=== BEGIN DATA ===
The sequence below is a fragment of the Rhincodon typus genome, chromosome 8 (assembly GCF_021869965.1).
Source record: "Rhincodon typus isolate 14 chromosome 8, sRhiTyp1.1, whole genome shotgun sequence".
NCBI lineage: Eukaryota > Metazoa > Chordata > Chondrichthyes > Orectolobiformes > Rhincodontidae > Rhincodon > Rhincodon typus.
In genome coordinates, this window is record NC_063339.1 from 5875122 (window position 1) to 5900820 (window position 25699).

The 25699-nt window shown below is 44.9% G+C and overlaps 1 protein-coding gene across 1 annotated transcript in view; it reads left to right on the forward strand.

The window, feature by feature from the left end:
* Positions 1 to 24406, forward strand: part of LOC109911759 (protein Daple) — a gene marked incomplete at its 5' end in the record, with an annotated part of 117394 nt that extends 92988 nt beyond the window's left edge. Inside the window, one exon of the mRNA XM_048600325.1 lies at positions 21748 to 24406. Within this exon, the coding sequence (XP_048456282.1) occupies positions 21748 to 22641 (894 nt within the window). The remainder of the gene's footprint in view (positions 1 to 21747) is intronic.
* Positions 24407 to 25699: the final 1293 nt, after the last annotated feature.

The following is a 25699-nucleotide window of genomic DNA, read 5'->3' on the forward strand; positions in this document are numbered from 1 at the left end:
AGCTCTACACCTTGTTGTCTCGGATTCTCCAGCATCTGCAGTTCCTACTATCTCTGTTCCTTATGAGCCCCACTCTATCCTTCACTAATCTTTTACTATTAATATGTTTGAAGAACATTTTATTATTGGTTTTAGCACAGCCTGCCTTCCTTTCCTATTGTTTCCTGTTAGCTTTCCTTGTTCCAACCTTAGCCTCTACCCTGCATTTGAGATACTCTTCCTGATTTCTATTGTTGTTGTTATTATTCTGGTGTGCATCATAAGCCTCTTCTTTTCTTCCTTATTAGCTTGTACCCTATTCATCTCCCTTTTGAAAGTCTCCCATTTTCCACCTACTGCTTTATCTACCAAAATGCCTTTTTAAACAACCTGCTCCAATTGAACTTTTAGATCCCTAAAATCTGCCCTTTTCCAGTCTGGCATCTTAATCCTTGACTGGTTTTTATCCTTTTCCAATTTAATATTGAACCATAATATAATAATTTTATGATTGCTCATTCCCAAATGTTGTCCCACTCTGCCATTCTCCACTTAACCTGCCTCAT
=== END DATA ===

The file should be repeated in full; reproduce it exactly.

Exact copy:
The sequence below is a fragment of the Rhincodon typus genome, chromosome 8 (assembly GCF_021869965.1).
Source record: "Rhincodon typus isolate 14 chromosome 8, sRhiTyp1.1, whole genome shotgun sequence".
NCBI lineage: Eukaryota > Metazoa > Chordata > Chondrichthyes > Orectolobiformes > Rhincodontidae > Rhincodon > Rhincodon typus.
In genome coordinates, this window is record NC_063339.1 from 5875122 (window position 1) to 5900820 (window position 25699).

The 25699-nt window shown below is 44.9% G+C and overlaps 1 protein-coding gene across 1 annotated transcript in view; it reads left to right on the forward strand.

The window, feature by feature from the left end:
* Positions 1 to 24406, forward strand: part of LOC109911759 (protein Daple) — a gene marked incomplete at its 5' end in the record, with an annotated part of 117394 nt that extends 92988 nt beyond the window's left edge. Inside the window, one exon of the mRNA XM_048600325.1 lies at positions 21748 to 24406. Within this exon, the coding sequence (XP_048456282.1) occupies positions 21748 to 22641 (894 nt within the window). The remainder of the gene's footprint in view (positions 1 to 21747) is intronic.
* Positions 24407 to 25699: the final 1293 nt, after the last annotated feature.

The following is a 25699-nucleotide window of genomic DNA, read 5'->3' on the forward strand; positions in this document are numbered from 1 at the left end:
AGCTCTACACCTTGTTGTCTCGGATTCTCCAGCATCTGCAGTTCCTACTATCTCTGTTCCTTATGAGCCCCACTCTATCCTTCACTAATCTTTTACTATTAATATGTTTGAAGAACATTTTATTATTGGTTTTAGCACAGCCTGCCTTCCTTTCCTATTGTTTCCTGTTAGCTTTCCTTGTTCCAACCTTAGCCTCTACCCTGCATTTGAGATACTCTTCCTGATTTCTATTGTTGTTGTTATTATTCTGGTGTGCATCATAAGCCTCTTCTTTTCTTCCTTATTAGCTTGTACCCTATTCATCTCCCTTTTGAAAGTCTCCCATTTTCCACCTACTGCTTTATCTACCAAAATGCCTTTTTAAACAACCTGCTCCAATTGAACTTTTAGATCCCTAAAATCTGCCCTTTTCCAGTCTGGCATCTTAATCCTTGACTGGTTTTTATCCTTTTCCAATTTAATATTGAACCATAATATAATAATTTTATGATTGCTCATTCCCAAATGTTGTCCCACTCTGCCATTCTCCACTTAACCTGCCTCAT